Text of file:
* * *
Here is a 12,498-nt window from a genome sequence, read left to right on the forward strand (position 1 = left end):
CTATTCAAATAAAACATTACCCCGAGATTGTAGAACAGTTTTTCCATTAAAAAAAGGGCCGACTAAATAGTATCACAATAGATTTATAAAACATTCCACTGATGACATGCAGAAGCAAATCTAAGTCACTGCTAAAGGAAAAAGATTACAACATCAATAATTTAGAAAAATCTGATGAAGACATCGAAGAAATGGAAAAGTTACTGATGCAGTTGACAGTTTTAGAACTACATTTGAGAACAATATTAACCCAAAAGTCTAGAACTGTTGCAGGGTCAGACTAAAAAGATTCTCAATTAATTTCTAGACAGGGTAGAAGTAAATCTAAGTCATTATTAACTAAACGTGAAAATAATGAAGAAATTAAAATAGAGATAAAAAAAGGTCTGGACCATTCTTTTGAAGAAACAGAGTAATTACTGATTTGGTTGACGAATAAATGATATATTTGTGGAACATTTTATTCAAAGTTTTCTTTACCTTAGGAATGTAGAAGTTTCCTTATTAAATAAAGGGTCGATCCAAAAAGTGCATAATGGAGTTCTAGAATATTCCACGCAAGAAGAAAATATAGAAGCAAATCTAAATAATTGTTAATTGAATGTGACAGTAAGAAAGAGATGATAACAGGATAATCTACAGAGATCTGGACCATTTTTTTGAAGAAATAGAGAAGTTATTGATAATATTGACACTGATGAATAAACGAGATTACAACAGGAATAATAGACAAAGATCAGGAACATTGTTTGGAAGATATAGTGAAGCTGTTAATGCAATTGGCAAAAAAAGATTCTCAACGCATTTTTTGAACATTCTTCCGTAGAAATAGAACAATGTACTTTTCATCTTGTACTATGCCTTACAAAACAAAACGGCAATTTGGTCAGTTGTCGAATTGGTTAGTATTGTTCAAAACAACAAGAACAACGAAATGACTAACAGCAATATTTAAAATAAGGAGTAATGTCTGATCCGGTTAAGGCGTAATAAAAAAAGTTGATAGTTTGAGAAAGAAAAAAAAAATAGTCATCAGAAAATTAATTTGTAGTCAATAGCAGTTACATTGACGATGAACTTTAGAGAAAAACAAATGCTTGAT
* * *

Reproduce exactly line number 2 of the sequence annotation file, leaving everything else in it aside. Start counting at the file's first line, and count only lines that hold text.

CTATTCAAATAAAACATTACCCCGAGATTGTAGAACAGTTTTTCCATTAAAAAAAGGGCCGACTAAATAGTATCACAATAGATTTATAAAACATTCCACTGATGACATGCAGAAGCAAATCTAAGTCACTGCTAAAGGAAAAAGATTACAACATCAATAATTTAGAAAAATCTGATGAAGACATCGAAGAAATGGAAAAGTTACTGATGCAGTTGACAGTTTTAGAACTACATTTGAGAACAATATTAACCCAAAAGTCTAGAACTGTTGCAGGGTCAGACTAAAAAGATTCTCAATTAATTTCTAGACAGGGTAGAAGTAAATCTAAGTCATTATTAACTAAACGTGAAAATAATGAAGAAATTAAAATAGAGATAAAAAAAGGTCTGGACCATTCTTTTGAAGAAACAGAGTAATTACTGATTTGGTTGACGAATAAATGATATATTTGTGGAACATTTTATTCAAAGTTTTCTTTACCTTAGGAATGTAGAAGTTTCCTTATTAAATAAAGGGTCGATCCAAAAAGTGCATAATGGAGTTCTAGAATATTCCACGCAAGAAGAAAATATAGAAGCAAATCTAAATAATTGTTAATTGAATGTGACAGTAAGAAAGAGATGATAACAGGATAATCTACAGAGATCTGGACCATTTTTTTGAAGAAATAGAGAAGTTATTGATAATATTGACACTGATGAATAAACGAGATTACAACAGGAATAATAGACAAAGATCAGGAACATTGTTTGGAAGATATAGTGAAGCTGTTAATGCAATTGGCAAAAAAAGATTCTCAACGCATTTTTTGAACATTCTTCCGTAGAAATAGAACAATGTACTTTTCATCTTGTACTATGCCTTACAAAACAAAACGGCAATTTGGTCAGTTGTCGAATTGGTTAGTATTGTTCAAAACAACAAGAACAACGAAATGACTAACAGCAATATTTAAAATAAGGAGTAATGTCTGATCCGGTTAAGGCGTAATAAAAAAAGTTGATAGTTTGAGAAAGAAAAAAAAAATAGTCATCAGAAAATTAATTTGTAGTCAATAGCAGTTACATTGACGATGAACTTTAGAGAAAAACAAATGCTTGAT